Brexit – where are things at?
Brexit negotiations have increased apace ahead of the UK’s planned departure from the European Union next March.
But with British Prime Minister Theresa May yet to secure a deal, facing splits within her party and the tough task of securing parliamentary approval for the final agreement, what the ultimate outcome is is far from clear.
Talks have become stuck on fundamental issues including what happens at the Irish border after the UK leaves the EU’s single market, and on the future of trade between the two.
EU negotiator Michel Barnier and his British counterpart Dominic Raab admitted recently that key differences remained and they had “intensified” the program of negotiations.
Prime Minister May wants to maintain a close relationship with the EU in certain areas, including what she terms “common rule book” for goods and traded within what she has called a new “UK-EU free trade area”.
She has said she wants to ensure trade remains as “frictionless” as possible while avoiding the return of a hard border between Northern Ireland and the Republic.
She also wants to allow skilled migrants access to jobs in the UK.
But, the EU could reject this proposal.
Leaving without a deal could hamper exports to the EU, Britain’s largest market, as it would end tariff-free trade.
It would see the UK forced to trade with the EU under World Trade Organisation (WTO) rules, meaning there would be customs checks and tariffs placed on each other’s goods.
There are also fears this could also cause disruption at ports and airports, as well as driving up prices in supermarkets.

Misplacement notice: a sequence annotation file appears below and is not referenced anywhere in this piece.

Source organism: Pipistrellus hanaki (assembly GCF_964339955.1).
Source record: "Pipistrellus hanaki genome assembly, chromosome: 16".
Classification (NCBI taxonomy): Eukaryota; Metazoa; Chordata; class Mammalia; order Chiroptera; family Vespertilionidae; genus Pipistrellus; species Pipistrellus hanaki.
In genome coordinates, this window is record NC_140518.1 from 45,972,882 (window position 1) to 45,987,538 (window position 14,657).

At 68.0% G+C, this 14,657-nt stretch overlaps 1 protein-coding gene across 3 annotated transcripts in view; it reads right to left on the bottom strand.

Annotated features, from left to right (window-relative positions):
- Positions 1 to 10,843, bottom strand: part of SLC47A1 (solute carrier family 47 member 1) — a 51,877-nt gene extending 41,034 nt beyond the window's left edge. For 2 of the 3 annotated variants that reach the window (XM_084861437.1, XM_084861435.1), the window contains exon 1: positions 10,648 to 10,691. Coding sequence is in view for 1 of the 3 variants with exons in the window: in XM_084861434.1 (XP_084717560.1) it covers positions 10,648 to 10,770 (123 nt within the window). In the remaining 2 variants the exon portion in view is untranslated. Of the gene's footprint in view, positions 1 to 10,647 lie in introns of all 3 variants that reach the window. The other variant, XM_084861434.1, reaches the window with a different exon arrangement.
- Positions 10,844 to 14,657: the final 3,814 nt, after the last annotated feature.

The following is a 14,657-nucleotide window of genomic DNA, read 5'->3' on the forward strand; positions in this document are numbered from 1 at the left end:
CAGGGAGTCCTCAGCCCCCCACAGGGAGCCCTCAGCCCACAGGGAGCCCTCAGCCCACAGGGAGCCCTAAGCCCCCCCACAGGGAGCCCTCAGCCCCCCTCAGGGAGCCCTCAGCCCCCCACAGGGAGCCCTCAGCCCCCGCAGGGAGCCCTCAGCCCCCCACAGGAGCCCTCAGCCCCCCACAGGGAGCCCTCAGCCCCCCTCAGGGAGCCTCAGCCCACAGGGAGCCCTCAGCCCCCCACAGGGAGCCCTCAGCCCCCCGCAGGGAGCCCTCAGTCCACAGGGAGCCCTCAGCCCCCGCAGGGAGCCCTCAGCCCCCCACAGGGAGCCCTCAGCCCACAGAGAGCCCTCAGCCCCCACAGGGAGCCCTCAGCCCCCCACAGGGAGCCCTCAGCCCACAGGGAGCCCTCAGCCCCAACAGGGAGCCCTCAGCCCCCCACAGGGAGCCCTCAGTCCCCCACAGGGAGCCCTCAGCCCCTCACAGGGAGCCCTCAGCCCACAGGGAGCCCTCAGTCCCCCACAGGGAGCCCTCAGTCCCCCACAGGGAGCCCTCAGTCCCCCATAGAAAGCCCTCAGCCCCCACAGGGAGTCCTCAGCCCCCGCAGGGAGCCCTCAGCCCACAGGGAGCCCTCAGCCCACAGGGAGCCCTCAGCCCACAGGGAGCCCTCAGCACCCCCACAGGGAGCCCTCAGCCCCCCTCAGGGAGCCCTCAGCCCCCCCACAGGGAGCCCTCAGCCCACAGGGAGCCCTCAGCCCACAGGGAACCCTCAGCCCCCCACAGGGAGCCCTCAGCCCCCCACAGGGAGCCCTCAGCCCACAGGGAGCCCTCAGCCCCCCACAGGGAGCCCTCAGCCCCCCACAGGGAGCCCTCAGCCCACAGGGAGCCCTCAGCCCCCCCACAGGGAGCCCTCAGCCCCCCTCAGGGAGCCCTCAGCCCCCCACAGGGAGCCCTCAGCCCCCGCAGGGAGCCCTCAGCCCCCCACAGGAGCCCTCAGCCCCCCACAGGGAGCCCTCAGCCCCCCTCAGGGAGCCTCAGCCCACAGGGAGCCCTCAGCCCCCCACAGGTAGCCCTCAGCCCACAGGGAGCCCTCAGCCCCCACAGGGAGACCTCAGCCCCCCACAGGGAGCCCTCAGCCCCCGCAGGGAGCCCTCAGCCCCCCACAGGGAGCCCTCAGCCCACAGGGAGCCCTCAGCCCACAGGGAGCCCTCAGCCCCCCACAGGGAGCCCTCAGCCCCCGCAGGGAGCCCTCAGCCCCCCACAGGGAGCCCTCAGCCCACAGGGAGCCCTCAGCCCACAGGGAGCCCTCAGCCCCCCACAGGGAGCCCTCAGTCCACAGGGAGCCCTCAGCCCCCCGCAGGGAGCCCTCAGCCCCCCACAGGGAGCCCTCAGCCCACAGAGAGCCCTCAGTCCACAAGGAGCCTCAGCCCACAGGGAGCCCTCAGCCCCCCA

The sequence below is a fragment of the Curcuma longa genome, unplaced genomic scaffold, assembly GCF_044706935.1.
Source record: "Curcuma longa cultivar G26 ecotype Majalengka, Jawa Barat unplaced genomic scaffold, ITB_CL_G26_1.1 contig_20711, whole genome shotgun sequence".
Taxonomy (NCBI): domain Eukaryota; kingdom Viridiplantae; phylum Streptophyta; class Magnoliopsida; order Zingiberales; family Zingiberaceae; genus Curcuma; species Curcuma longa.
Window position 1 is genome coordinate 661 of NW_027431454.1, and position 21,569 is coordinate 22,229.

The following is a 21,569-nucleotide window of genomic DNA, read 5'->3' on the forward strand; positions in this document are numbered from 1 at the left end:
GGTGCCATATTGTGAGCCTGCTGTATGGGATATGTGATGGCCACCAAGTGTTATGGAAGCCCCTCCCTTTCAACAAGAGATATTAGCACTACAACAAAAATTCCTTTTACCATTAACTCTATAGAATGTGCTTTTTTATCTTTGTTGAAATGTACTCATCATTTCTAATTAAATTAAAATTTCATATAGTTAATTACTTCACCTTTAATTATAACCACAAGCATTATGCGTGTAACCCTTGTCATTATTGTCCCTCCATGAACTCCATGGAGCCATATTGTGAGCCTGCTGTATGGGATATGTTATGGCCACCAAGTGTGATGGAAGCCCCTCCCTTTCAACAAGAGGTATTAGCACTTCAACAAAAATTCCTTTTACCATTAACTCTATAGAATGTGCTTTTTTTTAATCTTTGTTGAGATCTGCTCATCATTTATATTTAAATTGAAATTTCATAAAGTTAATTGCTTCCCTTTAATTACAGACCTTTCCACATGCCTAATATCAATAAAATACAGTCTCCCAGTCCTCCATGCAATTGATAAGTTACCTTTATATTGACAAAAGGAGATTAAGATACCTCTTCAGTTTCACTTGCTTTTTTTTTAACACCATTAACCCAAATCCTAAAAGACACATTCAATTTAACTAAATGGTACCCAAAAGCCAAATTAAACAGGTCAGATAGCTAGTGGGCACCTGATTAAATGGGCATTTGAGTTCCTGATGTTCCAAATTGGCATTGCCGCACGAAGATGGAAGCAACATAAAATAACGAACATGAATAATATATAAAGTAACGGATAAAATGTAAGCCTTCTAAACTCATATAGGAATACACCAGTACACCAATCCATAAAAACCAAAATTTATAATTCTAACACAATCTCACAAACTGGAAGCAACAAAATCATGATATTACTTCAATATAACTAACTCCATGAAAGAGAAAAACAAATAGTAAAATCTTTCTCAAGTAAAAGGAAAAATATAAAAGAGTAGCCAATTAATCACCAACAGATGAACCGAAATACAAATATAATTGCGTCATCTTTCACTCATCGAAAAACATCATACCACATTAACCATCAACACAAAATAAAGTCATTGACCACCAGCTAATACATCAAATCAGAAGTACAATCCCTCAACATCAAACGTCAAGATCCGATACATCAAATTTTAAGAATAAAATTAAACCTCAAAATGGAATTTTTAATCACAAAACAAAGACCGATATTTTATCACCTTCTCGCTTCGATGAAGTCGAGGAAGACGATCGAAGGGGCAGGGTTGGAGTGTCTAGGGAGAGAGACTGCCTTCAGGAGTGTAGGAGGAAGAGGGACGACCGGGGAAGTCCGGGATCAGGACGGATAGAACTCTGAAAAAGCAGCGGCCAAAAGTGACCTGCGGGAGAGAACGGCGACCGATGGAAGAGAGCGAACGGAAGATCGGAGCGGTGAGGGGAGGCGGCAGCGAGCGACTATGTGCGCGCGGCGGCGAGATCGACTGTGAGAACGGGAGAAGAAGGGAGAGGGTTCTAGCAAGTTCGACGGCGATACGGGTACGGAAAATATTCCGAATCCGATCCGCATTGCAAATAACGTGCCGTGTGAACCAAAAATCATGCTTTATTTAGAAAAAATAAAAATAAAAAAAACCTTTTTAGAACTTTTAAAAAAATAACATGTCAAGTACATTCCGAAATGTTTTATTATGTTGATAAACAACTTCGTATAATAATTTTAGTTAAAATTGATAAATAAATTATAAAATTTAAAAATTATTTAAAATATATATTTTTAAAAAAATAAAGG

British Foreign Secretary Jeremy Hunt warned on Tuesday that a “chaotic” no-deal would be “one of the biggest threats to European unity” for a generation.
But euro-sceptic members of Mrs May’s Conservative party want a clean break from the EU’s courts, customs unions and single market, allowing the UK to forge new trade deals with countries around the world.
British MPs could vote against any exit deal, which would set the UK on course for leaving the bloc without any formal agreement on what happens next.
Anti-Brexit MPs hope this scenario would enable them to generate enough support among colleagues for a second referendum to take place, including on whether to stay in.
The People’s Vote, a cross-party group including some MPs, is among those calling for a public vote on the final Brexit deal.
Mrs May has previously said a second referendum will not happen “in any circumstances”.
The Leave campaign won the initial EU referendum in June 2016 with 52 per cent of the votes to Remain’s 48 per cent.
There is debate over whether Britain could reverse its decision to invoke Article 50 of the EU’s Lisbon Treaty, the formal step that kick started the Brexit process.
But if the country did want to leave and immediately rejoin, it would require the backing of voters in a general election, as well as agreement from all the other EU member states.
Not only would this be a huge political embarrassment for Mrs May, but it could also spell the end of her tenure.
AMES Australia Senior Journalist